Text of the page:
Top 10 Weed & Grass Controls

Weeds and grasses, the bane of every gardener, are almost impossible to completely eliminate from the yard. Additionally, the overuse of herbicides can pollute groundwater and kill wanted plants. Left unchecked, though, weeds quickly become invasive, crowding out other plants and creating an unsightly, tangled mess. Control weeds through proper garden design, weed prevention techniques and natural weed-control methods. Learn to live with a few weeds in the garden and use herbicides judiciously.

Proper Mowing

Keep grass mowed to the height recommended for the grass variety, usually 2 1/2 to 3 inches. Grass cut too short develops weak roots, making it vulnerable to weed infestation, according to Purdue University. Mow regularly to cut down weeds before they go to seed.

Good Watering Practices

Water lawns and flower beds deeply and infrequently to encourage strong, healthy root development and vigorous growth, crowding out weeds. Allow the soil to dry out between waterings and water only as much as needed to prevent wilting.


Mulch flower beds with landscaping fabric and gravel or rock to prevent weeds from germinating. Wood chip mulch and bark are also good choices, although they may not be as effective as rock at preventing weed growth. In the vegetable garden, use grass clippings (untreated with herbicide), wood chips or black plastic to minimize weed growth.

Raised Beds

Build raised beds for flowers and vegetables. Weeds are less prominent in raised beds and these gardens are simpler to maintain. The soil doesn't become compacted because they receive no foot traffic.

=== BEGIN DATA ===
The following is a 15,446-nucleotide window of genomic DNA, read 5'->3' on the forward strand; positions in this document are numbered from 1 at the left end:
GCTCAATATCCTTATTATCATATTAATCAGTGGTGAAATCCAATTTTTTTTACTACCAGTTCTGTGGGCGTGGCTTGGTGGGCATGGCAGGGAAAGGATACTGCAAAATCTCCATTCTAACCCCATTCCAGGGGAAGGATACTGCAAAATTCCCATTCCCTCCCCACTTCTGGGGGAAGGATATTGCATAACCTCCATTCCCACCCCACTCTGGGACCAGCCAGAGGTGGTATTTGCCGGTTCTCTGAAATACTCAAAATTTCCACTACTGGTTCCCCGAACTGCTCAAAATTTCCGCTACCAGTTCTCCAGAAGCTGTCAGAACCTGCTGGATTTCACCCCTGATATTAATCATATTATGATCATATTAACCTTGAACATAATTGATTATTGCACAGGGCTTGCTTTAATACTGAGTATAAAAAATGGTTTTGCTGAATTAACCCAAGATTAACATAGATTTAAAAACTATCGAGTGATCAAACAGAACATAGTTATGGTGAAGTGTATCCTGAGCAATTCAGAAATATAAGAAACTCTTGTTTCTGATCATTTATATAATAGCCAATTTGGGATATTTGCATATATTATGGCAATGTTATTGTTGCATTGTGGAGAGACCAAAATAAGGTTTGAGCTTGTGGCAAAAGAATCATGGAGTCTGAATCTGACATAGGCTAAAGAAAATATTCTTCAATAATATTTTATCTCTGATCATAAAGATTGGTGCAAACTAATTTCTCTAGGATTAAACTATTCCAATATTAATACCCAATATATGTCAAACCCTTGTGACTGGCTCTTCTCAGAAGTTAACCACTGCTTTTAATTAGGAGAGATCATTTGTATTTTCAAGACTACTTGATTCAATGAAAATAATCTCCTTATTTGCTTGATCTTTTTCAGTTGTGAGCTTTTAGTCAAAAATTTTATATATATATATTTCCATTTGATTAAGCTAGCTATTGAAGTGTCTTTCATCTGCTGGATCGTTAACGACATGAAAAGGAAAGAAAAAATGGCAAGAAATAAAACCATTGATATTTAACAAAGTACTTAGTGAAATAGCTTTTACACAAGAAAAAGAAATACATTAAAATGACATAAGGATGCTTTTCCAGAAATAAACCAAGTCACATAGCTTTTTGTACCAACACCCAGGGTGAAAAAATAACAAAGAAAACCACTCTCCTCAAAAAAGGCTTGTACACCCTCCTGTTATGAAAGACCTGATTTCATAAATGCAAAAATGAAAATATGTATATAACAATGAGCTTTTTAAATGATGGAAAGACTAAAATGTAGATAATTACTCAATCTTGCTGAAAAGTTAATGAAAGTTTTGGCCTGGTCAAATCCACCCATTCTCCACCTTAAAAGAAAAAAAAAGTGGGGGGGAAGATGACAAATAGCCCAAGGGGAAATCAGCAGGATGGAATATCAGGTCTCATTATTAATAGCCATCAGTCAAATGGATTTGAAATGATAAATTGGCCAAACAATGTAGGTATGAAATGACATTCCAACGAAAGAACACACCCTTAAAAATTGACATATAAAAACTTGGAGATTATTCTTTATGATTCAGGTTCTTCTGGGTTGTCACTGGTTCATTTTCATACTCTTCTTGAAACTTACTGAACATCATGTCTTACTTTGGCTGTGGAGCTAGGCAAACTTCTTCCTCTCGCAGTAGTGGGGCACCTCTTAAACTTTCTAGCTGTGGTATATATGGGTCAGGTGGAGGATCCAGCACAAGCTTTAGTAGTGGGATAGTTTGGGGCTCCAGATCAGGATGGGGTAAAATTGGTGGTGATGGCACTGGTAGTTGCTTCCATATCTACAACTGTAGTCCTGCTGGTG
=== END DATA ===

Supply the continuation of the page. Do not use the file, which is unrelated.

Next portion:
Intensive Gardening

Plant vegetables in blocks, rather than traditional rows to minimize weeds and improve yields. Plant crops 2 to 3 inches closer together than recommended on seed packets, thus crowding out any germinating weeds.

Flame Weeds

Flame emerging grasses and weeds with a propane flamer designed for weed control. Apply the tip of the flame to the edge of the weeds for 2 seconds. Within a few days, the weed will shrivel and die, although large weeds may require a second application.

Cultivate the Soil

Hoe the soil lightly to loosen weeds and remove them, taking care not to disturb wanted plants. Rake up and discard weeds in a trash can, rather than composting them, because weed seeds may survive the composting process, sprouting again in your yard.

Hand-Pull Weeds

Pull weeds by hand when the soil is moist, but not soggy. Weeds are more easily controlled when you pull them while they are young. Weed flower beds and vegetable gardens weekly before weeds get out of hand. Be especially vigilant in mid-spring, as young, tender plants emerge. Weeds quickly overpower young plants. Mature plants shade and crowd out weeds and are less vulnerable to damage from them.


Pre-emergents are the safest, most effective chemical treatment for grass weeds. Apply them in early spring, before weed seed germinates and again, mid-season, if necessary. Corn-gluten products are a natural, effective pre-emergent, safe for use with children and pets.


Post-emergent herbicides treat weeds after they've germinated. These chemicals can pollute groundwater and kill wanted plants, so use them very carefully. Additionally, they may not be effective on large, aggressive weeds or may require several applications. Follow package directions exactly and apply them on a cloudy, windless day.

Keywords: weed control, preventing weeds, weeds in lawn

About this Author

Julie Christensen has been writing for five years. Her work has appeared in "The Friend" and "Western New York Parent" magazines. Her guide for teachers, "Helping Young Children Cope with Grief" will be published this spring. Christensen studied early childhood education at Ricks College and recently returned to school to complete a degree in communications/English.